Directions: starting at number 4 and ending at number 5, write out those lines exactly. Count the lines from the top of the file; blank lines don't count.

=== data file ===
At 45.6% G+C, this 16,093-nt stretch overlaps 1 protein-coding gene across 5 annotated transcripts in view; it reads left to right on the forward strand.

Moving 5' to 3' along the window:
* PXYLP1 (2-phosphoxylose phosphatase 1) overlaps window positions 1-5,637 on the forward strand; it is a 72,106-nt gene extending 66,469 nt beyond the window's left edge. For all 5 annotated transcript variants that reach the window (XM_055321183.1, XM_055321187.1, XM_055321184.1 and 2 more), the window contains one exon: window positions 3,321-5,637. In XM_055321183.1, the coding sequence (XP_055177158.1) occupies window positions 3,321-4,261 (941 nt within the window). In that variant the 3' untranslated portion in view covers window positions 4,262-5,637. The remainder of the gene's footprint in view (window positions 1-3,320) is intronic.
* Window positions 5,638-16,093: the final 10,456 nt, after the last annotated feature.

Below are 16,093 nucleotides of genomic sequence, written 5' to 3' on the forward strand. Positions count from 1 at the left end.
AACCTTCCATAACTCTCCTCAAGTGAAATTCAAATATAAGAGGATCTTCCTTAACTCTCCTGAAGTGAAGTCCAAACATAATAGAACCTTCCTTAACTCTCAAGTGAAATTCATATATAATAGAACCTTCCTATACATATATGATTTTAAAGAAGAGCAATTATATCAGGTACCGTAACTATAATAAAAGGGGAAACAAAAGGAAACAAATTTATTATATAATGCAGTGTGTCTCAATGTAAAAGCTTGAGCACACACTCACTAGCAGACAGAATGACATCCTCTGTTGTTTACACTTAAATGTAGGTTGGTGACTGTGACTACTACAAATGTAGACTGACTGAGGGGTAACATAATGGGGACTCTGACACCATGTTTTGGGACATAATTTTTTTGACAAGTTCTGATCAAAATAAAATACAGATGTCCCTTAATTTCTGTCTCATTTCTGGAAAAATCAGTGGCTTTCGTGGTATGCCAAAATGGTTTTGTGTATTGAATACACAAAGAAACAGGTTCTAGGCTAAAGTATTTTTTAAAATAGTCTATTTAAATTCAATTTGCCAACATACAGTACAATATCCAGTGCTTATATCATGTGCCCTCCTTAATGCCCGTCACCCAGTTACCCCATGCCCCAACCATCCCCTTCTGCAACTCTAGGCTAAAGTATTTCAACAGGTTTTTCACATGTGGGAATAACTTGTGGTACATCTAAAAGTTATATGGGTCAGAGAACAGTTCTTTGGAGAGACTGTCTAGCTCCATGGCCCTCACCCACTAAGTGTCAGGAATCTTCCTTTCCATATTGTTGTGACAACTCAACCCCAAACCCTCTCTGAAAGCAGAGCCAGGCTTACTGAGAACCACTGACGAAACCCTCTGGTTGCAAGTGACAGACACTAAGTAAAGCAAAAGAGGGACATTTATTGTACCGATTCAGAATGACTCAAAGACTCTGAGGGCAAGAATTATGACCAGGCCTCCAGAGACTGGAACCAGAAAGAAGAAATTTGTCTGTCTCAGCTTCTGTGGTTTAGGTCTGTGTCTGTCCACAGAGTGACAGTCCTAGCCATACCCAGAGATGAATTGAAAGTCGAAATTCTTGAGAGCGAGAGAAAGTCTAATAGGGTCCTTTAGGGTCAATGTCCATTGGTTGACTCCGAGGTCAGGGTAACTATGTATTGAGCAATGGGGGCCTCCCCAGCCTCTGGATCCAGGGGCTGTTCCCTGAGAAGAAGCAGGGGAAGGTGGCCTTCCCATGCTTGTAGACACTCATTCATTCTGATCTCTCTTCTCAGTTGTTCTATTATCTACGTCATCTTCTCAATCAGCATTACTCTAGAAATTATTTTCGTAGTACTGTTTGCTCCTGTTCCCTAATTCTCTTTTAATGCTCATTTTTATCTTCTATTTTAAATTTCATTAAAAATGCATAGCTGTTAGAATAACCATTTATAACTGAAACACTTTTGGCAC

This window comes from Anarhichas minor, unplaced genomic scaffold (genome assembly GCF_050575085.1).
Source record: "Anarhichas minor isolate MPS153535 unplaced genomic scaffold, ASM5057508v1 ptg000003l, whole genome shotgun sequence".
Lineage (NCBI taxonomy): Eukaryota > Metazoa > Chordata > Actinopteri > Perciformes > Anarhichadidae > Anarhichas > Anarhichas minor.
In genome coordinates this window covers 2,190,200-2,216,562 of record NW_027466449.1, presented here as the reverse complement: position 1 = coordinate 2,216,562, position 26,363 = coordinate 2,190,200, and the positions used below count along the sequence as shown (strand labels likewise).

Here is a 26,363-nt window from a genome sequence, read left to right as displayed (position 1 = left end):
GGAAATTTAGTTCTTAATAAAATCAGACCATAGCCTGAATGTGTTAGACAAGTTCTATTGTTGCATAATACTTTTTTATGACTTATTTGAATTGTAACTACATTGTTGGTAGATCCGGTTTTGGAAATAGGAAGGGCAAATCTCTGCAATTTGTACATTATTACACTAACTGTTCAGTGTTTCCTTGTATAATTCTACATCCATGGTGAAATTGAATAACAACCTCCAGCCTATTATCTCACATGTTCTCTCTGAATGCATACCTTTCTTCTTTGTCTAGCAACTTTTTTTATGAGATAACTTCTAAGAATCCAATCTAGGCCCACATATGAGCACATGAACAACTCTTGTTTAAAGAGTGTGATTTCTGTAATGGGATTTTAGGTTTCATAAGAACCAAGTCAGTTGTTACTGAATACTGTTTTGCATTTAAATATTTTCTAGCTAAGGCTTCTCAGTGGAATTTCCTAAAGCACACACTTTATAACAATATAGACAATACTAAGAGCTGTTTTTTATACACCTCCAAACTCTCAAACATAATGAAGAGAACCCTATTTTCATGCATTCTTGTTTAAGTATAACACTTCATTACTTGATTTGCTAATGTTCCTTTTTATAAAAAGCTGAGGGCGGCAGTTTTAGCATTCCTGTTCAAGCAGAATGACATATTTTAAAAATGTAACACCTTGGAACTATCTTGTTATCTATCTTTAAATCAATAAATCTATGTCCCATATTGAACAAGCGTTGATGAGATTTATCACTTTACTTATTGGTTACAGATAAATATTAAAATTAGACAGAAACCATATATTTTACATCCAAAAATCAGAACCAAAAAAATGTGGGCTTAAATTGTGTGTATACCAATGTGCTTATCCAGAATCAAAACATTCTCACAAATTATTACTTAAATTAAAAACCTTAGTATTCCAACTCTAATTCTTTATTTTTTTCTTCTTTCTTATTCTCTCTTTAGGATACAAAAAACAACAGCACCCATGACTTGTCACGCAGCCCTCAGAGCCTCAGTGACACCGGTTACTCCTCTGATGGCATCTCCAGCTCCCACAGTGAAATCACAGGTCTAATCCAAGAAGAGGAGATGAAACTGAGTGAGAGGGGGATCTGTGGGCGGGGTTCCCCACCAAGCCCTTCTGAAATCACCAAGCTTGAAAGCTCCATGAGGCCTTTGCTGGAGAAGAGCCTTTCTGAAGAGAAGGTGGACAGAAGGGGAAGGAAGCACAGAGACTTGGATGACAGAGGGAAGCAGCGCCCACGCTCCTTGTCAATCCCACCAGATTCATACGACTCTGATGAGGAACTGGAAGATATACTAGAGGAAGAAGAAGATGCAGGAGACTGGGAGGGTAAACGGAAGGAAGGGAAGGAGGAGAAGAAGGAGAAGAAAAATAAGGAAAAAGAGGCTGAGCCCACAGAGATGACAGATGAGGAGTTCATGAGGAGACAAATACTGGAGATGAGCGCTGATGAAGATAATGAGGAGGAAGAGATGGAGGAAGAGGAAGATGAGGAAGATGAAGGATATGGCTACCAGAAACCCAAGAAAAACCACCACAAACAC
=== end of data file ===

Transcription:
* Window positions 5,638-16,093: the final 10,456 nt, after the last annotated feature.

Below are 16,093 nucleotides of genomic sequence, written 5' to 3' on the forward strand. Positions count from 1 at the left end.